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Friday, May 18, 2018

Talking Shop

Op-ed • "Managing Magic in Your Novels, Part 2," By Eric Dontigney 


In Part 1, I laid out some of the questions that you need to answer before you launch into writing a fantasy novel. Now let’s turn our attention to some of the problems you’ll face once you start putting words to the page.

Every Last Detail

You’ve put a lot of effort into working out all of the ins and outs of your magical system. You know how it works, what its limits are, whether it’s a secret, and whether its limits can be transcended. Depending on how much time you spend on this part of things, you may have a pretty substantial amount of writing on the page already. Your first impulse is probably to get every last one of those details on the page.

It’s a mistake you commonly see in historical fiction and alt-history. Someone pours a lot of effort into learning all about a given time period. Then, they want you to know that they know just about every little thing about the era. So, they lovingly describe the food, the clothes, the architecture, the government, the monetary system, the state of trade, and so on and so forth ad nauseam. The problem is that this loving attention to detail is often secondary to, if not irrelevant to, the plot.

For example, I’ve read enough about Medieval/Renaissance Florence and the Medici family that I could probably write a novel set in the period. In doing so, I could talk extensively about how many of the Medici suffered from gout. That opens the door for a delightful little field trip into Renaissance medical practices. The only problem here is that I can’t think of a single meaningful reason to do that, except as a brief aside for why one of the Medici might not appear in public on a given day. At which point, there isn’t a particularly compelling reason to go into it.

A similar argument applies to the construction techniques used on Brunelleschi's Dome at the Florence Cathedral. While it’s fascinating, there aren’t many good reasons to talk about it on the page. So, what’s the takeaway here? Just because you know it, it doesn’t mean the reader needs to know it.

Relevance Before All Other Masters

A caveat here. Your first draft is all about getting the story down on the page. If you need to fill an extra 50 pages with all those details about your magical system to get the story down, then do it. Your first draft isn’t for public consumption, so it can be as bloated, disorganized, and inelegant as finishing requires. Once you turn to revisions and editing, though, things change.

The question you must always ask yourself while revising and editing is this: Does this detail about magic matter to the reader?

Another way of asking the question is: Does this detail forward the story in a meaningful way?

The sad truth is that, more often than not, the answer will be that it doesn’t matter. You might very well find that 95% of the information you generated about your magical system won’t end up in the novel. That extensive history of magic can end up being one or two lines because it doesn’t forward the story you’re working on. The cost you put on magic, on the other hand, may take up pages and pages of consideration because it’s central to a character’s decision-making. That information matters to the reader and the plot.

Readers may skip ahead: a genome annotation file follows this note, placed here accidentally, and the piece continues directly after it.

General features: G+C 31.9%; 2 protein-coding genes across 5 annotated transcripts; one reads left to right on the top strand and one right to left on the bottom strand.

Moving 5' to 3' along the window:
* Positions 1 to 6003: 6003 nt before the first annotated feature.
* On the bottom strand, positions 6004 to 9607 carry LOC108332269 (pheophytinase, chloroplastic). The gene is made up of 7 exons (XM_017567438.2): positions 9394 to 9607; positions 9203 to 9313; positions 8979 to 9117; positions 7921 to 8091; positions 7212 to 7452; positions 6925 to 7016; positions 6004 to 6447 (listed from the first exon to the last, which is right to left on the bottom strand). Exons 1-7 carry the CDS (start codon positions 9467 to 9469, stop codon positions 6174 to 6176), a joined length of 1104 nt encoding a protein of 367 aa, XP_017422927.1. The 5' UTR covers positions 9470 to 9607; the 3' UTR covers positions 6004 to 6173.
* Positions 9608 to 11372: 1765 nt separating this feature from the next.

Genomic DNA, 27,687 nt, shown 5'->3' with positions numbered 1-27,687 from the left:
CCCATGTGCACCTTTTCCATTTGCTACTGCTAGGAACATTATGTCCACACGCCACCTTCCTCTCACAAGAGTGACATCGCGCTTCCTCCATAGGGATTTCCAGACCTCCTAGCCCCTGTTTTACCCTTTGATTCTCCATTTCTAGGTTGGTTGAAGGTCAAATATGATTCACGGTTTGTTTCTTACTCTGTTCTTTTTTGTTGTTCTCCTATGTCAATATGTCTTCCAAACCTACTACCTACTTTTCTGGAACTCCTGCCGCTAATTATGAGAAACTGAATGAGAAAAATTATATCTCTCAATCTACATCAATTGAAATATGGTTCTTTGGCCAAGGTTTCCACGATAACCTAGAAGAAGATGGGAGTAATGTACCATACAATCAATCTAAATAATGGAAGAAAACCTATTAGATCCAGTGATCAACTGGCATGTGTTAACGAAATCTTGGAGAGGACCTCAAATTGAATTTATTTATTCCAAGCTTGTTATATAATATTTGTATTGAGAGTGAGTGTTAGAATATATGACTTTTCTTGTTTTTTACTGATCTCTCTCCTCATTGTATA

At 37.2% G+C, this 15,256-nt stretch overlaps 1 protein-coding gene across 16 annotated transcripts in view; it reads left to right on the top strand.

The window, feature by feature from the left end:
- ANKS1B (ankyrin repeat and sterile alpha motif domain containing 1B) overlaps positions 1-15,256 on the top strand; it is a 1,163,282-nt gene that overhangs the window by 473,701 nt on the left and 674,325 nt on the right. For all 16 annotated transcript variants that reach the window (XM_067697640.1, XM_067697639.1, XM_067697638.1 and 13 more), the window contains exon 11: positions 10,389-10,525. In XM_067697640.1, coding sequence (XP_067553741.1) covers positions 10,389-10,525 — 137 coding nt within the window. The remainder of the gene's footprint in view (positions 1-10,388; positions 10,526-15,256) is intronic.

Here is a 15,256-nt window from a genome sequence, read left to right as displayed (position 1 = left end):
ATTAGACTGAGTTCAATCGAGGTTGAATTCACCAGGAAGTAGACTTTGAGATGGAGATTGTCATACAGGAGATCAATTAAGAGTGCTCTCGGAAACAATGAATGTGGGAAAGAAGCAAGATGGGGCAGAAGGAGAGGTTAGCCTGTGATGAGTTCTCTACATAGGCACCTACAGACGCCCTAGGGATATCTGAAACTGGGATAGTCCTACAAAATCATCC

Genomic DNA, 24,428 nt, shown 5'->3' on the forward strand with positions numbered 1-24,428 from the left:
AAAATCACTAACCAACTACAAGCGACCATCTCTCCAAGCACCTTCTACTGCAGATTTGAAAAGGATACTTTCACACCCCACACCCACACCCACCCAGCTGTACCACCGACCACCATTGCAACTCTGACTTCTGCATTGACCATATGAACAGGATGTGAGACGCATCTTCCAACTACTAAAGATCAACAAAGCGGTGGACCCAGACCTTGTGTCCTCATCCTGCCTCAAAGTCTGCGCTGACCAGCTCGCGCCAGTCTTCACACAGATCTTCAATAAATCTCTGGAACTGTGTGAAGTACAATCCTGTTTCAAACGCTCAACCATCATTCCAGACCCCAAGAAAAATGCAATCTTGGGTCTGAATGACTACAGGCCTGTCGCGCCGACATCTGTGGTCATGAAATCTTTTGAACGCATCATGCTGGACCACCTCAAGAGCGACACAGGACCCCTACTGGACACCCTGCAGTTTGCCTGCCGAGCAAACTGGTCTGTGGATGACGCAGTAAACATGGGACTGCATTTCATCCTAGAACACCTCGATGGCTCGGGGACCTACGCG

So, Why Bother?

If all that information isn’t going to end up on the page, why bother with generating it in the first place?

First, we’re back to the law of narrative consistency. You must do all that legwork so that when you’re writing, you know what magic can do and how it happens. That keeps your descriptions consistent across the length of the novel. Consider how often writers change a central character’s name halfway through a novel’s first draft. They’ve probably written that name dozens of times and they still end up changing it. How hard is it to imagine that you’ll change how magic is done halfway through if you didn’t do all that legwork?

Second, it actually speeds things up in the long run. Knowing exactly how magic works in your book means you aren’t figuring it out on the fly every time your wizard/mage/sorceress/witch violates the natural order. It's more like a fill in the blank problem.

Magic user does (blank) and then the bad guy (blanks). Afterward, the magic suffers (blank) because the cost of magic is (blank).

It’s really the same logic that applies to building character profiles. You figure out all of those character details so you can apply consistent reactions across the novel. It makes your life easier in the first draft and the revisions. Let’s face it, writing novels is hard enough. Anything that makes the process easier is a boon.


Eric Dontigney is the author of the Samuel Branch urban fantasy series and the short story collection, Contingency Jones: The Complete Season One.  Raised in Western New York, he currently resides in Memphis, TN. You can find him haunting obscure sections of libraries, in Chinese restaurants or occasionally at

Eric’s last appearance in our pages was “Memory Makes Liars of Us All,” in Stupefying Stories #13, his next will be “Lenses,” in Stupefying Stories #21, and later this year we’ll be releasing his paranormal mystery novel, The Midnight Ground. Watch for it! 


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